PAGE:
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IT may seem unnecessary to enlarge on the advantages

which young students in oratory must derive from selections of the most admired speeches in parliament. The annals of the world do not afford more brilliant proofs of the powers of human genius, and of the extent of the human understanding, than are to be found in the debates of the British senate. While flashes of wit, and bursts of eloquence warm, elevate, and transport the soul;while we dwell with satisfied conviction on the ingenuity and evidence of irresistible reasoning ;-we feel our minds expanded and enlightened by a display of learning, of knowledge, and wisdom, which render us independent of the boasted treasures of antiquity.

As a fund of valuable information, those debates embrace every subject of importance to civilized society,the means of internal happiness and external security,the navy,—the army,-foreign and domestic trade, the various resources of the state,-distant settlements,-treaties,-subsidies,-constitutional questions,-religion,morals, and all the other cares and concerns of good go


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At the same time that the parliamentary debates afford so complete a system of the most liberal and enlightened policy, as well as a clear view of the rise and fall of empires, and of the steps by which men ascend to power or sink into insignificance, do they not also furnish ingenious youth with the finest models of eloquence, and a fixed standard of the purity of the English language? Are so many months and years in the early part of life to be spent in studying the artificial harangues of THUCYDIDES and ZENOPHON, of LIVY, TACITUS, and SALUST, while the genuine speeches of BRITISH SENATORS, unrivalled in the sphere of oratory, are disregarded? Were the present work to be attended with no other good effect than that of contributing to reform so gross an error in the fashionable systems of public and private education, we should think our humble labours very amply rewarded. How delightful would it be to fan the flame of rising genius, by putting the master pieces of English composition into the hands of our young countrymen,

"To whom the Wits of Greece and Rome are known, "And ev'ry Speaker's merits-but their own!" In our Universities, distinct schools are very properly appointed for teaching the several arts and sciences, one for Grammar, another for Rhetoric, a third for Logic, and so on. But in our great parliamentary school, all those are admirably united; and youth may here be instructed without the least confusion, in every thing that can benefit or adorn human nature. As to Grammar and Rhetoric, where can they be better studied than in the most impressive examples of propriety, elegance, copiousness, and energy; and with regard to the art of reasoning, the very forms observed in carrying a bill through both houses give rise to more striking illustrations of practical Logic than any writer on the subject was ever capable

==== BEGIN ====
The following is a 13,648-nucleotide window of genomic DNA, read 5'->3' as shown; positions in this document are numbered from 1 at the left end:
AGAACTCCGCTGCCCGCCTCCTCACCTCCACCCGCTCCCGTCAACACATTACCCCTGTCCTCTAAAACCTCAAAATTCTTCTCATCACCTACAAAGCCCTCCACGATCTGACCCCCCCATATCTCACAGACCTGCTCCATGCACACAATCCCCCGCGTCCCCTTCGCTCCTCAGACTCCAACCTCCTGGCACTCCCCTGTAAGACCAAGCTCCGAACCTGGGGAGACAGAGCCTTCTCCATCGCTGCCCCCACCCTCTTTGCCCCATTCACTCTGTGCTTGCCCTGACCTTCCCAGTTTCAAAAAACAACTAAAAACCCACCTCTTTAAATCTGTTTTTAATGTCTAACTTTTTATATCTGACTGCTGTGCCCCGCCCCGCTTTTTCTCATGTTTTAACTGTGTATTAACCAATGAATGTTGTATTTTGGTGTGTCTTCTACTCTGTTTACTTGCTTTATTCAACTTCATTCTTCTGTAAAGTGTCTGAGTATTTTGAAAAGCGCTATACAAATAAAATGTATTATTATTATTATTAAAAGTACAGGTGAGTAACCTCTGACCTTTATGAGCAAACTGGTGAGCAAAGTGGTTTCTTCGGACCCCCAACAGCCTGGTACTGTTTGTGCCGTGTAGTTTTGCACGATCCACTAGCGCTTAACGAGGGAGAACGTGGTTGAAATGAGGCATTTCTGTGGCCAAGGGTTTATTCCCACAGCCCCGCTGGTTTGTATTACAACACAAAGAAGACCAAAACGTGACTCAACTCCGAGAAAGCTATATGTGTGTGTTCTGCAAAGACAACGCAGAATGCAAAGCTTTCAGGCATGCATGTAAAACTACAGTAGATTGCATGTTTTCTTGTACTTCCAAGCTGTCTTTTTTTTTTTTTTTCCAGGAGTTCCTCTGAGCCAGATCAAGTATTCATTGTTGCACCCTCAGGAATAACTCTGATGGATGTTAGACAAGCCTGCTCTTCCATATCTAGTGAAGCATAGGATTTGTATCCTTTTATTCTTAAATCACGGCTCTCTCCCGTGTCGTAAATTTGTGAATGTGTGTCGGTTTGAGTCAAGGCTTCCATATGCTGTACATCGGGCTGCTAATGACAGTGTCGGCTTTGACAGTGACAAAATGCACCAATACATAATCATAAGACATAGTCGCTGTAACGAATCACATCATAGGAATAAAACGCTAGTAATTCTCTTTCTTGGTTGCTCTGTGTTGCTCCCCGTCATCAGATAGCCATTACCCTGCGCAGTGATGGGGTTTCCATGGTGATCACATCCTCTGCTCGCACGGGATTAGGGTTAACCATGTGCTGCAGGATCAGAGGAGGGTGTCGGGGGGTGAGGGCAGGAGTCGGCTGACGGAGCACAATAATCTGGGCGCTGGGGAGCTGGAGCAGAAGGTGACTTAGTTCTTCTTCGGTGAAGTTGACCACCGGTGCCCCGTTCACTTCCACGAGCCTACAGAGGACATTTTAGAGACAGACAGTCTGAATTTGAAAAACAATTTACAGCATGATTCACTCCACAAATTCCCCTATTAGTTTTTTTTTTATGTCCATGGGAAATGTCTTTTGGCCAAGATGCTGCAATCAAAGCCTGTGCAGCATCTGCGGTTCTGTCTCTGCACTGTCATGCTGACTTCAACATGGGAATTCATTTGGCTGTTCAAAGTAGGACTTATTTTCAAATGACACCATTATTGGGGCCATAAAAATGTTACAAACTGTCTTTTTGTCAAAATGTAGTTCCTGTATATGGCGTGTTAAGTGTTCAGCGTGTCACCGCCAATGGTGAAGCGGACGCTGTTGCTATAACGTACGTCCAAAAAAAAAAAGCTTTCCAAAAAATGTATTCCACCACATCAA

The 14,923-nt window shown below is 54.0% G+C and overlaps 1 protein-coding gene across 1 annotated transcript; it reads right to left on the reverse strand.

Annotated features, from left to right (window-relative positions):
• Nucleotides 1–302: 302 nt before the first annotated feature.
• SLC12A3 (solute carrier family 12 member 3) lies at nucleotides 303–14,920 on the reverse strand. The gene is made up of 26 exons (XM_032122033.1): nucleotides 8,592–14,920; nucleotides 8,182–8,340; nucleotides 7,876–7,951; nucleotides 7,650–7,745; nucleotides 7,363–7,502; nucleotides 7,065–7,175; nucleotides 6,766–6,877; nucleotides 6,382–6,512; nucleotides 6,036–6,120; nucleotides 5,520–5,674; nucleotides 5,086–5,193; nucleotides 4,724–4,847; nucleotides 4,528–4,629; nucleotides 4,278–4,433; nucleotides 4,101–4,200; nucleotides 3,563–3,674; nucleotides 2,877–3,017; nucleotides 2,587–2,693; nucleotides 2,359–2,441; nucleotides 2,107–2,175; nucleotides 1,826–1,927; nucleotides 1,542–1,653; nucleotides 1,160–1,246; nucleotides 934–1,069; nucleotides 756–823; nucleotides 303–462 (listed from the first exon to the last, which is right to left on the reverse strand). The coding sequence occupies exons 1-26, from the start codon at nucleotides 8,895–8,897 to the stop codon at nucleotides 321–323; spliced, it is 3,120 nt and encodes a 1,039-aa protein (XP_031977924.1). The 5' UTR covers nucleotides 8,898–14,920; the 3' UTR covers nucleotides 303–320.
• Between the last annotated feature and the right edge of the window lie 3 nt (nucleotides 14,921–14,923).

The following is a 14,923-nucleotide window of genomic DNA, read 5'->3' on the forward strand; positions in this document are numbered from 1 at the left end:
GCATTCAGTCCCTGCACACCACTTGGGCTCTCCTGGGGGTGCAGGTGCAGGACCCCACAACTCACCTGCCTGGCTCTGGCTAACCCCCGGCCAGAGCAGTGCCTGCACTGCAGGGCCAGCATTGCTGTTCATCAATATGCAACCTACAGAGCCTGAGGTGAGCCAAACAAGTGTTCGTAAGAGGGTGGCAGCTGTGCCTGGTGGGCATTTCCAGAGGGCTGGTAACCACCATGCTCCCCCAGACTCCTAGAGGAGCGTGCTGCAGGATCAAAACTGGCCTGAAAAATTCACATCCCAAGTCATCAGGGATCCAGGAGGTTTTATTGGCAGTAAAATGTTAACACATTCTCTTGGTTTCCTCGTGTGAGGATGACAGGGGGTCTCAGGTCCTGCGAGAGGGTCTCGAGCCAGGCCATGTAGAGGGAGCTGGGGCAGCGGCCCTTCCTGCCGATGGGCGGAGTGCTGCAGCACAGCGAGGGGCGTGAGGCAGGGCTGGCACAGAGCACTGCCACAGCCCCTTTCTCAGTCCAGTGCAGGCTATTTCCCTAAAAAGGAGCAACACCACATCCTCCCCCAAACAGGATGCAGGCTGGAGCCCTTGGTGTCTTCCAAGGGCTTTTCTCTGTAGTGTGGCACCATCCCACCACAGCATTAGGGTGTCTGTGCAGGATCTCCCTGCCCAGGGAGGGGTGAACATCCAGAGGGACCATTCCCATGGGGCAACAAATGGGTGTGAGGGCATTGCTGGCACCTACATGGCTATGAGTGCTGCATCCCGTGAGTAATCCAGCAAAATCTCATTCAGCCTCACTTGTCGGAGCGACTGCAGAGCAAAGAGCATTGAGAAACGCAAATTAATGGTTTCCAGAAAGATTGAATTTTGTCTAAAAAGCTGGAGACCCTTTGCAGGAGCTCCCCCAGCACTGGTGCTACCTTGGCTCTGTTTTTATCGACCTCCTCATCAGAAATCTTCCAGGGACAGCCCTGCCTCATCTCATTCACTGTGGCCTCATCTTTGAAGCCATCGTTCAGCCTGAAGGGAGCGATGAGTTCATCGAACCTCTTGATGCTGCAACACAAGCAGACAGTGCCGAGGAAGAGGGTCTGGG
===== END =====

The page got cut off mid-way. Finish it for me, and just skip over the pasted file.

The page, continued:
even of conceiving. Every bill must be read, and is of course liable to be debated, at least three different times in each house, to prevent the legislative body from being taken by surprise, and to give time for viewing the question in every possible light. As the same arguments either for or against the bill are never repeated, we see in its progress the powers of ingenuity put to the fullest stretch, and the resources of fertile invention exhausted, to rise one above the other, like a majestic pile, whose towering summit seems to pierce the skies.

In the selection and arrangement of our materials, some pains have been taken to bring under the same general heads of national importance the various and even the contradictory opinions of the ablest orators and statesmen, as the light of truth is frequently struck out by the clash or collision of such opposite sentiments. Even where politicians, under the influence of passions, of prejudices, or mistake, have evidently differed in their anticipations of what would follow, it is easy now to see whether Time has put his seal or not to the accuracy of their prog